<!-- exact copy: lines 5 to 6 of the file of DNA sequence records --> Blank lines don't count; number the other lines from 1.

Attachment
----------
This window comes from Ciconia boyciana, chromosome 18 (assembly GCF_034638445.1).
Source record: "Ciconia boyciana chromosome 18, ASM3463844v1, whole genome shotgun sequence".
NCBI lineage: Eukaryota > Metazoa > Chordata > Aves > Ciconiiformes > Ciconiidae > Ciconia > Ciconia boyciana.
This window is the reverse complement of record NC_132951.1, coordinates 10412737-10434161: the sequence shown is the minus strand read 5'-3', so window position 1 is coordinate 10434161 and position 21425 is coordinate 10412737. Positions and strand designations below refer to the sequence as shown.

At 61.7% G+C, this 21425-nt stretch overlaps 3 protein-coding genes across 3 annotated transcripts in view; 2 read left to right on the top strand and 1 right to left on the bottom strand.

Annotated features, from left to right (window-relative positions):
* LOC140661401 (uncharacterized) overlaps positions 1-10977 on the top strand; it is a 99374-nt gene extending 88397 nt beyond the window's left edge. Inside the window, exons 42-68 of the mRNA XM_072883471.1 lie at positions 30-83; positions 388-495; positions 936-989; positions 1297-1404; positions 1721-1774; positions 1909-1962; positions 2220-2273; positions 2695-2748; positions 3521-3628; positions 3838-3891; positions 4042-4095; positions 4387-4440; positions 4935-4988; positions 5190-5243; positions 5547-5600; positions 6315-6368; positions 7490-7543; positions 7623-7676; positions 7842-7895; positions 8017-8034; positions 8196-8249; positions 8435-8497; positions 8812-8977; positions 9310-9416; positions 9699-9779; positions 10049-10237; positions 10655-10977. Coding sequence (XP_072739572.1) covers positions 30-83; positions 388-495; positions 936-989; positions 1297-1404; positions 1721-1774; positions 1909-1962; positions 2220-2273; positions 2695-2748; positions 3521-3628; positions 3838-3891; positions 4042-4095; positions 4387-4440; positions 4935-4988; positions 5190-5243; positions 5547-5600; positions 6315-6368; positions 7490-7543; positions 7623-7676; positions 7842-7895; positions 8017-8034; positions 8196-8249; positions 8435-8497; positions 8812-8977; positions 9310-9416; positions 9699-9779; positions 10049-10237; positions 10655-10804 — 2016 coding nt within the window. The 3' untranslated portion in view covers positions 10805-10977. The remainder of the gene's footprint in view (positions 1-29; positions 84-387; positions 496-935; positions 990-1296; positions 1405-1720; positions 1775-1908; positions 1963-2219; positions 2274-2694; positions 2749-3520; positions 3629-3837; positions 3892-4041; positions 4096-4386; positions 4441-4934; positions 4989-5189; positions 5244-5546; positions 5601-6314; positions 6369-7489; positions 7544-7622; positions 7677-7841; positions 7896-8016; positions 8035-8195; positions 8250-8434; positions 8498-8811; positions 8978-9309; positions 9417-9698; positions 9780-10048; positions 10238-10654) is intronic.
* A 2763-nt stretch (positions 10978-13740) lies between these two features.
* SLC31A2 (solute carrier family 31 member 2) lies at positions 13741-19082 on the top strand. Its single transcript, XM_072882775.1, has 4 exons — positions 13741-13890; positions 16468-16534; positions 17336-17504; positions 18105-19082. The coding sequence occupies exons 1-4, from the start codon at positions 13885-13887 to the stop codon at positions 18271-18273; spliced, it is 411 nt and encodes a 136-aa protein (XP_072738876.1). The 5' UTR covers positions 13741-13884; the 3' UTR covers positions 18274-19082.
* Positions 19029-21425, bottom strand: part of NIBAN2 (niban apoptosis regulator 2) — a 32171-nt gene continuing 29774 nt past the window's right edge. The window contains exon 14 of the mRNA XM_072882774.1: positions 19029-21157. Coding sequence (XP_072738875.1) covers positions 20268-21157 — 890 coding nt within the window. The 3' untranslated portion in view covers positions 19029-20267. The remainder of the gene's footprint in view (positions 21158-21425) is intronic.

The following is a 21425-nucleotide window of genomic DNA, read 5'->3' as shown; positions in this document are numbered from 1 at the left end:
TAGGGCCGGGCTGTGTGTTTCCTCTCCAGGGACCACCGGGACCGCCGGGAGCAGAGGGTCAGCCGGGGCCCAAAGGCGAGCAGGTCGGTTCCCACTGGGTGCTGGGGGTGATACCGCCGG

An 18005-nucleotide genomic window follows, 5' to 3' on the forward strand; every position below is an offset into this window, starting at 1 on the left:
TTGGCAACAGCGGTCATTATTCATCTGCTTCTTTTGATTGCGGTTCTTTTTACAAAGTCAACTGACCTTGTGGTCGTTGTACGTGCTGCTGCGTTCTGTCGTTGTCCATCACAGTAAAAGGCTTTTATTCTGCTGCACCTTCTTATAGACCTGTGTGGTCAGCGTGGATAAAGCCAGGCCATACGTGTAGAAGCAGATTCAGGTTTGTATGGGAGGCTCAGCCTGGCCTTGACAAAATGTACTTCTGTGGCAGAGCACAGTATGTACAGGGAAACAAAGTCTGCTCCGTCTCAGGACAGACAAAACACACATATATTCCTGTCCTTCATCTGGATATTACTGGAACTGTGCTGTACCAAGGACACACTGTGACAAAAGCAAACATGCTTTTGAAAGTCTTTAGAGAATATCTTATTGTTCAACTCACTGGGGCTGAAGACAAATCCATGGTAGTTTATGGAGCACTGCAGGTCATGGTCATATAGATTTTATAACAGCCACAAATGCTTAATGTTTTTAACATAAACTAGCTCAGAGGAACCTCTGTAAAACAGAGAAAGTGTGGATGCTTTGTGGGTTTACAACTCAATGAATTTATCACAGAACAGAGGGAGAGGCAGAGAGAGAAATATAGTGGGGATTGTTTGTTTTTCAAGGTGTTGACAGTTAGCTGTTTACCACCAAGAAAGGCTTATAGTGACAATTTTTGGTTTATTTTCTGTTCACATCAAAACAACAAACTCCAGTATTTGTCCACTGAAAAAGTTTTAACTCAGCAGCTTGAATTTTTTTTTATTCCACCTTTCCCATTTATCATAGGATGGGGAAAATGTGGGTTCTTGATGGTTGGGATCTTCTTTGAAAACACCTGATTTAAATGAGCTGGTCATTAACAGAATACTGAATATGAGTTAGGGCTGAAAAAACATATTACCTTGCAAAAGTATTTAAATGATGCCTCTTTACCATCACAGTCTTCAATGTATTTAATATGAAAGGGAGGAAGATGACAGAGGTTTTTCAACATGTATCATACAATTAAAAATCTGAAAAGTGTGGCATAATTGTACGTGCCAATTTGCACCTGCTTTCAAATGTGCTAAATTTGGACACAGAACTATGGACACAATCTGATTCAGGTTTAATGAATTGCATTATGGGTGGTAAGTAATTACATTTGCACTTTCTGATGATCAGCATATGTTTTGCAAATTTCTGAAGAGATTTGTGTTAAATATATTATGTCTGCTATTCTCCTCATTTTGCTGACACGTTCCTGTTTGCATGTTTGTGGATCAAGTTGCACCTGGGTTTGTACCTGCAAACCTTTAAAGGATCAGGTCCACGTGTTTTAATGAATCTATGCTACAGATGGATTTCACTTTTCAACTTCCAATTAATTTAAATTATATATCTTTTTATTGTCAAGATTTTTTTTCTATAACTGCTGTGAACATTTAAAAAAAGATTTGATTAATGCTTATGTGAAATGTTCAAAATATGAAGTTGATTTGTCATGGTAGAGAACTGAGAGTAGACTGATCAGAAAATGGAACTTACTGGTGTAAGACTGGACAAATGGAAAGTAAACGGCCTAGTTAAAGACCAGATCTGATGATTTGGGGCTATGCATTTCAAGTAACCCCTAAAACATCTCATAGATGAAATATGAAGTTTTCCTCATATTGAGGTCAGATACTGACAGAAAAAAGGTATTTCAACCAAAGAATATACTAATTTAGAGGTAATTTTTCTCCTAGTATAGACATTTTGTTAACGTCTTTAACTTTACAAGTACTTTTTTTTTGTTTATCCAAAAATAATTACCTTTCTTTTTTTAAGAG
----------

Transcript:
At 61.7% G+C, this 21425-nt stretch overlaps 3 protein-coding genes across 3 annotated transcripts in view; 2 read left to right on the top strand and 1 right to left on the bottom strand.

Annotated features, from left to right (window-relative positions):